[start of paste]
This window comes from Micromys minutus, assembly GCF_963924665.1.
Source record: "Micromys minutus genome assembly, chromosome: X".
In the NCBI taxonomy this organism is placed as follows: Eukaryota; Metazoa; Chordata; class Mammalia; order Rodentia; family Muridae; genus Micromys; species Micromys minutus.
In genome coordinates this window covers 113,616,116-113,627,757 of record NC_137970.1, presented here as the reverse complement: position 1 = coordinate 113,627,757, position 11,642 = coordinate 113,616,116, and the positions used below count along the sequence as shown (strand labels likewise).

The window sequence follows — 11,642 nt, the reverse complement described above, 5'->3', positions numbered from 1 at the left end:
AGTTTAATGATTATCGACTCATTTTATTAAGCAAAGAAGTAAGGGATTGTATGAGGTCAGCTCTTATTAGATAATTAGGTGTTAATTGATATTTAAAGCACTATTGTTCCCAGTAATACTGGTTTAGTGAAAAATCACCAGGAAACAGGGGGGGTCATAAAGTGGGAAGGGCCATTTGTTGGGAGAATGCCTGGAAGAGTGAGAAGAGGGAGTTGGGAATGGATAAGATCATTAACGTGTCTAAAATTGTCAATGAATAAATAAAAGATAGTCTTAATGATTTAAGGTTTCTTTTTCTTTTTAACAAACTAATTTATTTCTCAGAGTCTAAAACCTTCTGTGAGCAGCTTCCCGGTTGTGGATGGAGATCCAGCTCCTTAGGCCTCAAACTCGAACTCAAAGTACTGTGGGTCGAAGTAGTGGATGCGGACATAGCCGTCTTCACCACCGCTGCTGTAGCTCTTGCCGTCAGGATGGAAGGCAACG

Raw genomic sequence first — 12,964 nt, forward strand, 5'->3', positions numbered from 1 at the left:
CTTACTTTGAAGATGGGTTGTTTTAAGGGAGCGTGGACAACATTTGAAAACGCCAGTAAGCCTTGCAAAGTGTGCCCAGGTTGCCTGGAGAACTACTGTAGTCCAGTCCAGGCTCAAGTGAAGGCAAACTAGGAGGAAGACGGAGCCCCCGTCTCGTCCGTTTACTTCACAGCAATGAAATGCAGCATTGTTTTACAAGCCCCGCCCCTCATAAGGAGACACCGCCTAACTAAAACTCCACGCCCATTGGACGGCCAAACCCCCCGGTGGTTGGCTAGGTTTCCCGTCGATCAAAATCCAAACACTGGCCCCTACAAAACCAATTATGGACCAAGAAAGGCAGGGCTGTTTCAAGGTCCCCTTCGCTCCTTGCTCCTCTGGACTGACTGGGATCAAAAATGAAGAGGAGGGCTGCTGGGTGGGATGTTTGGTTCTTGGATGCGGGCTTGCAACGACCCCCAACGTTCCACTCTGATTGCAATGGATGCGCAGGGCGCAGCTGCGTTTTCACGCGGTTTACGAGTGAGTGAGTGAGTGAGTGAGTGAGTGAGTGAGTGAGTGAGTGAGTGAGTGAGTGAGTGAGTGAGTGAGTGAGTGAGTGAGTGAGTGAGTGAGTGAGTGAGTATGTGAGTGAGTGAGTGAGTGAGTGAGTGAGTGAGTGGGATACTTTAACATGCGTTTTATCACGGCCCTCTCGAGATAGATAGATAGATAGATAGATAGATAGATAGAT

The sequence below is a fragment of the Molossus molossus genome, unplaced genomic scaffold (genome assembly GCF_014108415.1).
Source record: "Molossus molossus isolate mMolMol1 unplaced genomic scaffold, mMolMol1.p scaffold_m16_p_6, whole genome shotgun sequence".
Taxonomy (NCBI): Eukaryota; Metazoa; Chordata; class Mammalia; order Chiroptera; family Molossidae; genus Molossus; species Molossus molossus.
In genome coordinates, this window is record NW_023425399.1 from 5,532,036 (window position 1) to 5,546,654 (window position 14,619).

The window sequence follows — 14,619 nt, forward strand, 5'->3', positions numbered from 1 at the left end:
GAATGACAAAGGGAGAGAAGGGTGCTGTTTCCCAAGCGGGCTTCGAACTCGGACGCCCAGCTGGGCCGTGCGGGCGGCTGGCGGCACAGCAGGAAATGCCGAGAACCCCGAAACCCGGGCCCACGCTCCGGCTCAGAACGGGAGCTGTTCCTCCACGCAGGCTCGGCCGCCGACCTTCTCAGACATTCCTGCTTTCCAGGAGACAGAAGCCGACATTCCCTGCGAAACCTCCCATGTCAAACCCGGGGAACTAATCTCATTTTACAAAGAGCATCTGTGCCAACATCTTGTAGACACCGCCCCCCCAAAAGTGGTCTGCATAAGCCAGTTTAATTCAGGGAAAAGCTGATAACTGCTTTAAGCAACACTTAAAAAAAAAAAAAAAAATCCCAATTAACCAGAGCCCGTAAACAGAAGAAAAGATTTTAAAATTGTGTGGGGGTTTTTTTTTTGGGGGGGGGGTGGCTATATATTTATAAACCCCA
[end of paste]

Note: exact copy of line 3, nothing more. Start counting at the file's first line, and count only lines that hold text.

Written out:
In the NCBI taxonomy this organism is placed as follows: Eukaryota; Metazoa; Chordata; class Mammalia; order Rodentia; family Muridae; genus Micromys; species Micromys minutus.